Mexico is known for its beautiful dream beaches, Mayan culture and the famous “tortillas”. Who would have thought that Mexico also has a growing wine culture?

The wine culture in Mexico was introduced by the Spanish colonial settlers and the missionaries of the 16th century. Previously, there were only locally grown grapes used by indigenous communities to brew alcoholic beverages, such as “Acachul Wine” in the state of Coahuila. Since wine was such an integral part of daily meals for Spaniards and this new land offered great conditions for wine growing, they imported and planted grapes from Europe. Later on, these grapes were grown in such a way that they adapted to the conditions in Mexico and consequently no more grapes were imported, only Mexican grapes were grown.



Wine Exhibition

In Querétaro, there has been a boom in wine production in the last few years with wineries popping up in areas such as Tequisquiapan and Ezquiel Montes. The most produced red wines are Cabernet Sauvignon, Merlot, Malbec, Pinot Noir and Cabernet Franc. White wines are also grown there, especially Chenin Blan, Fehers – Zago, Pinot Blanc, Riesling Renano and Traminer and Grenache; Carignane and Pinot Gris are among the region’s rose wines.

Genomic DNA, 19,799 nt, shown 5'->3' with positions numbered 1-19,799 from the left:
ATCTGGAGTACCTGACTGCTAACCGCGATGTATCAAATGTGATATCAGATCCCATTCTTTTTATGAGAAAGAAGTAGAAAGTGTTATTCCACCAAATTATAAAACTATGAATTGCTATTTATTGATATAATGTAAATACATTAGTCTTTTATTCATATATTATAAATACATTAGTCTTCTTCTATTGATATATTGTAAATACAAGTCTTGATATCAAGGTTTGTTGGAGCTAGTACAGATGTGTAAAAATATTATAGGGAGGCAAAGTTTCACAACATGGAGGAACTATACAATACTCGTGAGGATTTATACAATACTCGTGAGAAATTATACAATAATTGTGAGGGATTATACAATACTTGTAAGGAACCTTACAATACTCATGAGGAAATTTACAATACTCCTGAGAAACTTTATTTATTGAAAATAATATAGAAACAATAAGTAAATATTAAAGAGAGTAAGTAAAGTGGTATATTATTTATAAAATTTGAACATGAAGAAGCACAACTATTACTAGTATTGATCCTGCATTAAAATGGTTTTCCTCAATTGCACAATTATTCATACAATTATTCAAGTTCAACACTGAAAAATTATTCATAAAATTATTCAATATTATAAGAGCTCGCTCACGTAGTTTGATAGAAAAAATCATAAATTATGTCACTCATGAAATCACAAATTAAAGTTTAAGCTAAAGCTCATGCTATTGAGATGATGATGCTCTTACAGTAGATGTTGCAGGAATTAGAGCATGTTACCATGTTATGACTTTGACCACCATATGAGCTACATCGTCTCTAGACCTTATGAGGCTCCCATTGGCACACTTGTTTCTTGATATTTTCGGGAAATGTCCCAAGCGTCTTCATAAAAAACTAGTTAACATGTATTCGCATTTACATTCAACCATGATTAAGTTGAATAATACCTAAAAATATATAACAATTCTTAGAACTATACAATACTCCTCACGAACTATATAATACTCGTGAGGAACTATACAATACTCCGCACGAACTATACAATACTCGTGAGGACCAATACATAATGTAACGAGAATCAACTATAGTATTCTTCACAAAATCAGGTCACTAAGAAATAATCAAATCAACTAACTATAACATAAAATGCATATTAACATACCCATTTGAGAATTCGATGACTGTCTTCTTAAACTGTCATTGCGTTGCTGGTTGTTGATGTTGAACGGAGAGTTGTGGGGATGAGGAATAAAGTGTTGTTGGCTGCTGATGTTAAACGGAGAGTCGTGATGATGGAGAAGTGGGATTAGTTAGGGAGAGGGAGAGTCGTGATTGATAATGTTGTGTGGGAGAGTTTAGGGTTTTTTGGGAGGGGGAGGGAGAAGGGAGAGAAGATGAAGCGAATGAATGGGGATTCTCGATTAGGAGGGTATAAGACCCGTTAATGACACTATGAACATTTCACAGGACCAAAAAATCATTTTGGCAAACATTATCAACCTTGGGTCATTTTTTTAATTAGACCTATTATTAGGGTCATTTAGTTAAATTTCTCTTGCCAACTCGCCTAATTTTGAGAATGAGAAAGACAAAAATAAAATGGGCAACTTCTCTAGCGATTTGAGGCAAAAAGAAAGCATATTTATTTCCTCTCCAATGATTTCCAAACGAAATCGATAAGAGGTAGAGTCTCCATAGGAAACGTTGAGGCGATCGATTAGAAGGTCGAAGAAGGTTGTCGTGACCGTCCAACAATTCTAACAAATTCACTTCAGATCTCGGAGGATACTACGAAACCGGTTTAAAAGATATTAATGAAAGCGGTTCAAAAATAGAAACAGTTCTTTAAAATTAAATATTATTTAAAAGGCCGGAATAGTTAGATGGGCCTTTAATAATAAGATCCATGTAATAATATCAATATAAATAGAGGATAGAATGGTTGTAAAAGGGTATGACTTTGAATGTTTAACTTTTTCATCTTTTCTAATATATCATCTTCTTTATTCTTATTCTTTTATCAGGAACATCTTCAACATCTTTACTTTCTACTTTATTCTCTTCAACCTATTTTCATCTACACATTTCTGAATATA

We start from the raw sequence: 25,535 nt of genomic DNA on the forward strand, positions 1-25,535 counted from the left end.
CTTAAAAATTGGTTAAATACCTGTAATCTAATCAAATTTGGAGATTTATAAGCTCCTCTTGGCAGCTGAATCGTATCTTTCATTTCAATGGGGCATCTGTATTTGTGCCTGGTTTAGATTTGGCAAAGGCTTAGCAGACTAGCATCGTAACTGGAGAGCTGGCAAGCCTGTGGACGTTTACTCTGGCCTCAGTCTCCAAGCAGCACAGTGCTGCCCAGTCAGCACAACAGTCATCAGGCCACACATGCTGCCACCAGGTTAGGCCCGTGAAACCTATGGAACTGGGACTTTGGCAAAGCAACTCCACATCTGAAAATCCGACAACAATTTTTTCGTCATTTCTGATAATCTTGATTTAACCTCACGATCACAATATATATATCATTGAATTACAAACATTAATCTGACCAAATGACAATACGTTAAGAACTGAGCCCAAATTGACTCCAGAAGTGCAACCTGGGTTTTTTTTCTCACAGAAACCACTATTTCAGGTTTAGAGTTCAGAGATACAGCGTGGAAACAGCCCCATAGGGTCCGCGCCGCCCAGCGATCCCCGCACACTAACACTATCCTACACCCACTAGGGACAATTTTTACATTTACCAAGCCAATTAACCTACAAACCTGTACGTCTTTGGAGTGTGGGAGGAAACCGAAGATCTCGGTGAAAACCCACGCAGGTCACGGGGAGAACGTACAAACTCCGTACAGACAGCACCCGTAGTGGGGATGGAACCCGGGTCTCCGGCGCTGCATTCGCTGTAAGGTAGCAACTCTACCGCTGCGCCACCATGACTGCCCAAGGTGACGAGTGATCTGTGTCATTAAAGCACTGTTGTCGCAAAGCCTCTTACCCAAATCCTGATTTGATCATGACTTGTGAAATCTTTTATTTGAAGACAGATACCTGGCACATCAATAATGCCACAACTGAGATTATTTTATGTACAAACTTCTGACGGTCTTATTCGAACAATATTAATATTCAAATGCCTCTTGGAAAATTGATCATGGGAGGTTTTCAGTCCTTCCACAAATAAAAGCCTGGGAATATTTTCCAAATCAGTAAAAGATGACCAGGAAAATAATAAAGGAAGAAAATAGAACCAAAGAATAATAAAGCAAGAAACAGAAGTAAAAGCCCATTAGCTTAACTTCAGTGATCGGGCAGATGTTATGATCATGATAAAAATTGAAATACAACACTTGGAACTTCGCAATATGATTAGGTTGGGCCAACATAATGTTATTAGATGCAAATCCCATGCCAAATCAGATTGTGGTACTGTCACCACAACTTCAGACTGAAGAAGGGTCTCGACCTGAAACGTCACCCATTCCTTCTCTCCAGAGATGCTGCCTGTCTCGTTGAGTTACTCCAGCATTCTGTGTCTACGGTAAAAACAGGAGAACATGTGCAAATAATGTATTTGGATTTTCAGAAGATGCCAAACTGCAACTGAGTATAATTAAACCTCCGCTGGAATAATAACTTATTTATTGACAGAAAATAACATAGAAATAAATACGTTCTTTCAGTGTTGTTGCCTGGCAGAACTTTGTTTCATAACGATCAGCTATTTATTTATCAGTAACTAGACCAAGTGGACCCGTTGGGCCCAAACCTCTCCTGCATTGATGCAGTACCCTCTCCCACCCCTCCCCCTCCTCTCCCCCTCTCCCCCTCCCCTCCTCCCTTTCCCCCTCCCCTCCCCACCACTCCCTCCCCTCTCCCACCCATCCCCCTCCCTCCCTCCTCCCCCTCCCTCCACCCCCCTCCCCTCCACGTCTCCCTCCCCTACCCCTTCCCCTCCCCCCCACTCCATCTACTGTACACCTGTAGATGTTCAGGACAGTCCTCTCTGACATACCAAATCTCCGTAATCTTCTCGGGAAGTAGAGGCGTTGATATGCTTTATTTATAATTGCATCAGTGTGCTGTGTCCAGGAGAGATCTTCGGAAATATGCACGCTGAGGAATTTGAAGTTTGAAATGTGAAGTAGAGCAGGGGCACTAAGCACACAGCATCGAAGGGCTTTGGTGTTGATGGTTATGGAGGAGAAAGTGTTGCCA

To promote the Mexican wine culture and offer visitors an unforgettable experience, the city of Tequisquiapan organizes the “Feria del Vino y Queso” every year. A large number of wine and cheese producers from the region, as well as from countries in South America and Europe come together to present their wines and to bring their wine closer to visitors during wine tasting and conferences.

For more information:

The Route

If you are unable to visit this celebratory event, it is still worthwhile exploring the wine and cheese route. Drive through the semi-desert landscape to visit the local farms and wineries to experience first hand the cultivation of the grapes and the production of the wine and cheese.

For more information, visit the official wine and cheese route website: